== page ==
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Carole Palmer, expert on informatics and data curation
The Obama administration recently announced a $200 million research initiative in what’s known as big data computing – the science of analyzing digital data from a burgeoning diversity of sources to reveal scientific discoveries, educational strategies, profit-making potential or to make sociological predictions. The Graduate School of Library and Information Science at the University of Illinois has made a specialty of curating big data since 2006. Carole Palmer, who directs the library school’s Center for Informatics Research in Science and Scholarship (CIRSS), discussed big data and the Obama initiative in a recent interview with News Bureau news editor Dusty Rhodes.
How big do data have to be to qualify as big data?
I don’t really weigh in on the numbers. It’s about what you can do with the data – the power of data aggregated from many different investigators across different fields. I look for more high-impact data than just big data.
Give me an example or two of big discoveries made by mining big data.
There's a high profile example of a schoolteachers identifying a new galaxy, of the impacts of climate change, and all kinds of modeling and predicting. The idea is that as data becomes more public and accessed not just by the experts who produced it but by other researchers, the public, by citizens, we will have more of these discoveries.
Informatics and data curation are relatively new fields of scholarship. What is your cocktail-party description of your work?
Informatics is about strategies for using information in organizations, networks, cultures and societies. Our job is to make advances that help people get access to and work with information to solve problems and make new discoveries.
That's where data curation comes in. The definition of data curation that we promote is - the active and ongoing management of data through its life cycle of interest and usefulness to scholarship, science and education.
Data are very valuable assets – the raw materials of research – with tremendous potential for re-use in new and innovative ways. But digital data are high risk – extremely fragile and with few standards of good practice.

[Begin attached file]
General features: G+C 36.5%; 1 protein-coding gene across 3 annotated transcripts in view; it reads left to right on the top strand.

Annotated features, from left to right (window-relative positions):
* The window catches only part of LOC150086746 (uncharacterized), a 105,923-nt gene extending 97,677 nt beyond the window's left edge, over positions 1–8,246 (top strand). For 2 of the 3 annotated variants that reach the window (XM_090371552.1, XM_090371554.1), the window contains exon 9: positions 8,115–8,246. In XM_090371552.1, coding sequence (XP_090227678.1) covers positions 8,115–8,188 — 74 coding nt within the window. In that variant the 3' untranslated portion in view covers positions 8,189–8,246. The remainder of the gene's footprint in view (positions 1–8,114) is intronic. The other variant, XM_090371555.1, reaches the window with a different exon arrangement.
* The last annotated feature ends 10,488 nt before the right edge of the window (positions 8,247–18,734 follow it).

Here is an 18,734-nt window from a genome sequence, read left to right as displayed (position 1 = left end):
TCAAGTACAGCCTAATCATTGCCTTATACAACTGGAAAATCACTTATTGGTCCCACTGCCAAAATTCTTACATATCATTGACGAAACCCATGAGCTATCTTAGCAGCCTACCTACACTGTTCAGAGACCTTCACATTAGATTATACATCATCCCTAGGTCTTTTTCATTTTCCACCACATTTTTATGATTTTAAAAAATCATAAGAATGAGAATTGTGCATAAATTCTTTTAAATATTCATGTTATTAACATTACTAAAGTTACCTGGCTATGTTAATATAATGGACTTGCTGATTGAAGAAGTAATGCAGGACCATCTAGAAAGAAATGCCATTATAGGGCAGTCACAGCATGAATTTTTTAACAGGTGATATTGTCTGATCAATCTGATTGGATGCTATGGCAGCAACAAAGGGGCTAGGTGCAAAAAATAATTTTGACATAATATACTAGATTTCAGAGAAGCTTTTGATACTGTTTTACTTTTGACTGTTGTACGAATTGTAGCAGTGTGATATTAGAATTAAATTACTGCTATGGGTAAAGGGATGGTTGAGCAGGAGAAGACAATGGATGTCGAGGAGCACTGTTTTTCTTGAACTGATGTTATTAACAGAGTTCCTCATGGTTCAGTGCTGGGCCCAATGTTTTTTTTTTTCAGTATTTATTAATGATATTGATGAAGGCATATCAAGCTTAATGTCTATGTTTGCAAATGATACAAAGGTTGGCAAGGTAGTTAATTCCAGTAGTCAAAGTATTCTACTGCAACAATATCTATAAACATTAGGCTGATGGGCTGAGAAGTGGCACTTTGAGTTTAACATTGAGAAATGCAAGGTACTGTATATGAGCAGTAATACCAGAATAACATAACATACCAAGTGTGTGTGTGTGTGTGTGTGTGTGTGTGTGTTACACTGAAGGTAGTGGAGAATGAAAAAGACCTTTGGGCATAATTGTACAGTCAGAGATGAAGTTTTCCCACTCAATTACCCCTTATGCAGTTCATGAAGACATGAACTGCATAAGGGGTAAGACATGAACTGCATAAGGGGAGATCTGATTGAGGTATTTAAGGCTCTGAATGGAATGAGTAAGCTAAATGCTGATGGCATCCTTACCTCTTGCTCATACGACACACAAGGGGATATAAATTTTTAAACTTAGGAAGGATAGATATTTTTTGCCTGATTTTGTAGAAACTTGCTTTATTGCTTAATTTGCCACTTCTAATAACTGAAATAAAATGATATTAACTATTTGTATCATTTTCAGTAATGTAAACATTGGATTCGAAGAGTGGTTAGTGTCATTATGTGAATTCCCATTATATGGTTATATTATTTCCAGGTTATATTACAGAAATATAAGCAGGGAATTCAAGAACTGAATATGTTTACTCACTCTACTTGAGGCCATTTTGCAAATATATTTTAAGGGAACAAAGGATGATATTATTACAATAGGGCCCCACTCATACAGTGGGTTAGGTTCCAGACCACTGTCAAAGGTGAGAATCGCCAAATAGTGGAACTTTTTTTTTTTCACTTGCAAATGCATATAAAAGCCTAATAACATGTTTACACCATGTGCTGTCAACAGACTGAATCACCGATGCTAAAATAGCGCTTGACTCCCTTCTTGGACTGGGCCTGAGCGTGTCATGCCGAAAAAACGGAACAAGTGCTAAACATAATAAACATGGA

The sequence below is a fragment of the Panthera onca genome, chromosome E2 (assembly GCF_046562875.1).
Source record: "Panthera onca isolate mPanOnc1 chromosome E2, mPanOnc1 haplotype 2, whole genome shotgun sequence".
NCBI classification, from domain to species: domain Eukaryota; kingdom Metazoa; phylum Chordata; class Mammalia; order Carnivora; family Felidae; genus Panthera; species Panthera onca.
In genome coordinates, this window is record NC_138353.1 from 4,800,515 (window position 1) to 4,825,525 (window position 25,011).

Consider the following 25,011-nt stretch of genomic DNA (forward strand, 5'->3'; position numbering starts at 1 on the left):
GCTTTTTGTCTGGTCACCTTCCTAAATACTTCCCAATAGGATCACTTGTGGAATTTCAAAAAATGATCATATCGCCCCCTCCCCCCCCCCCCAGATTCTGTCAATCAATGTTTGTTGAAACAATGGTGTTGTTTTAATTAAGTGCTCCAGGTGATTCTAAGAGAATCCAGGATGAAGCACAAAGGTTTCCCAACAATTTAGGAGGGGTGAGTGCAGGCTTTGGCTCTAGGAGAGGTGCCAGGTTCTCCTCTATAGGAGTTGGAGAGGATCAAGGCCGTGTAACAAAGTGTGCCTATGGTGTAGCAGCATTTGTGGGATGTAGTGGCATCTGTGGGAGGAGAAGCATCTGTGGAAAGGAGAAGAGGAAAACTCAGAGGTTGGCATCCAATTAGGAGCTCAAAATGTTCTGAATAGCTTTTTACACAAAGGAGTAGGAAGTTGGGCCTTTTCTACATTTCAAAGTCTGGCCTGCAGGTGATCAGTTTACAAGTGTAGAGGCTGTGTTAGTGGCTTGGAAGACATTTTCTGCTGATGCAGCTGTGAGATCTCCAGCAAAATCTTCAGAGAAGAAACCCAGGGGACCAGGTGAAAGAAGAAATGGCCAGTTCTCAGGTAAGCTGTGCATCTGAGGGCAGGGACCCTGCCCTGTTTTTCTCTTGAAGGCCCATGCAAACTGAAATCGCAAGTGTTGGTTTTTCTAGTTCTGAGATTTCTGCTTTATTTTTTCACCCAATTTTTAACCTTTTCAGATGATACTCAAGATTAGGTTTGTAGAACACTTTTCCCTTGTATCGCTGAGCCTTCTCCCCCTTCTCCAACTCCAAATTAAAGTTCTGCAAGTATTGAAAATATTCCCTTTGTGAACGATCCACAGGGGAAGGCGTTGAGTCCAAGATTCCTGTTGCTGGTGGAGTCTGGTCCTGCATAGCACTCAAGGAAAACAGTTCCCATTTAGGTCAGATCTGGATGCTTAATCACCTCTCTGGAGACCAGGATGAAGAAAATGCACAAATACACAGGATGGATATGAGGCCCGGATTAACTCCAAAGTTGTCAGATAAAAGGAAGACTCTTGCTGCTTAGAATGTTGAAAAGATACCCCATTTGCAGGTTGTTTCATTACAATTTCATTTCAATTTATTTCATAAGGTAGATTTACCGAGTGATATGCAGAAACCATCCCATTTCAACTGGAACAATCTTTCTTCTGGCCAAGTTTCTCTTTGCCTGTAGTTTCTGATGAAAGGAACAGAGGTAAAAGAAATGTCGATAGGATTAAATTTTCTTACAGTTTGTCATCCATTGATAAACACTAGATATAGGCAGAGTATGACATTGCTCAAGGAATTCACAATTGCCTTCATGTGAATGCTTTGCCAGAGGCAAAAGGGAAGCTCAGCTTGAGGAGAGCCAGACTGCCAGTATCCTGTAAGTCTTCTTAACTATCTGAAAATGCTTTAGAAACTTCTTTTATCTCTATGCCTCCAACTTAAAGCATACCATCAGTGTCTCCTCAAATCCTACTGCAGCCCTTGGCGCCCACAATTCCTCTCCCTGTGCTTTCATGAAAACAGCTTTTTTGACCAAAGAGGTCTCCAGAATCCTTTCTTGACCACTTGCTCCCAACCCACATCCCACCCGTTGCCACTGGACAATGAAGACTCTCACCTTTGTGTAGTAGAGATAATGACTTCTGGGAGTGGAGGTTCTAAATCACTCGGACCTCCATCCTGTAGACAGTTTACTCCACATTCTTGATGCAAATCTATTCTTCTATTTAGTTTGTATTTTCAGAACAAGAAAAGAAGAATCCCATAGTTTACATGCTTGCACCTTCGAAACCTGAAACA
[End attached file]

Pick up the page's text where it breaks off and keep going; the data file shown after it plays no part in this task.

We study how to collect and add value to data, to promote sharing and integration across institutions and fields of research, looking at both technical and social problems in making data a collective, shared resource.
One of the data curation projects we’re involved in is the The Data Conservancy. It is a large multi-institutional collaboration led by Johns Hopkins University. We are partners, contributing to research and education through our data-curation initiatives at CIRSS.
How has GSLIS helped pioneer this field?
As a result of research we were doing in 2002 on high impact information in neuroscience, we recognized the need for data professionals to work together with scientists on the information problems of collecting and organizing data, making it accessible and usable. We saw how our expertise could help scientists do less data management and focus more on solving scientific problems. We got grant funding to develop a specialization in data curation for the master’s program – the first of its kind in the country.
We launched the data curation specialization in 2006 with a focus on the sciences and expanded it in 2008 to include the humanities. We now have more than 50 students a year in the Foundations of Data Curation course, with many completing the specialization. Placement is excellent – they are in high demand in the workforce.
We have built partnerships with the National Snow and Ice Data Center, the National Center for Atmospheric Research, and other science and humanities data centers that serve as internship sites and contribute to developing the curriculum to reflect the current and emerging state of practice.
Private businesses such as Google and Facebook have proved capable of analyzing vast amounts of data in creative ways. Why do we need the government to fund this type of work?
We talk about this as an ecosystem of data, with lots of roles for different stakeholders. Google and other kinds of private-sector operations are going to play a really important role, but how do we support our researchers in a particular discipline? What will help the typical scientist in a small lab?
Also, the private sector is not likely to invest in the long-term preservation of data. There are a lot of concerns about the resources being preserved and sustained.
Do you anticipate the U. of I. getting any part of these funds, and if so, for what type of project?
I’m talking to collaborators, and we’re cooking up our projects. There’s a lot of flurry around this but there really has been for years. Many of these activities are just ongoing. We have a systematic set of research and education initiatives that we’ve been working on since 2003, so we’ll be trying to align that with this recent call.
Some people find the data revolution scary, because they think it smacks of Big Brother. What do you say to those people?
I’m not someone who buys into the worries so much as I see them as research opportunities, although we need to be aware of the ways that technology can be used that aren’t beneficial to society. That’s part of our job – to also make sure it goes the other way.
Do you ever miss the days when all knowledge, it seemed, could be contained in a card catalog plus Reader’s Guide to Periodical Literature?
I think that was always misleading. Our Reader’s Guide and the card catalog were always just snapshots that didn’t represent the deep, long history of what was happening in the world. What you saw in the Reader’s Guide was not an accurate representation of all the world’s knowledge.
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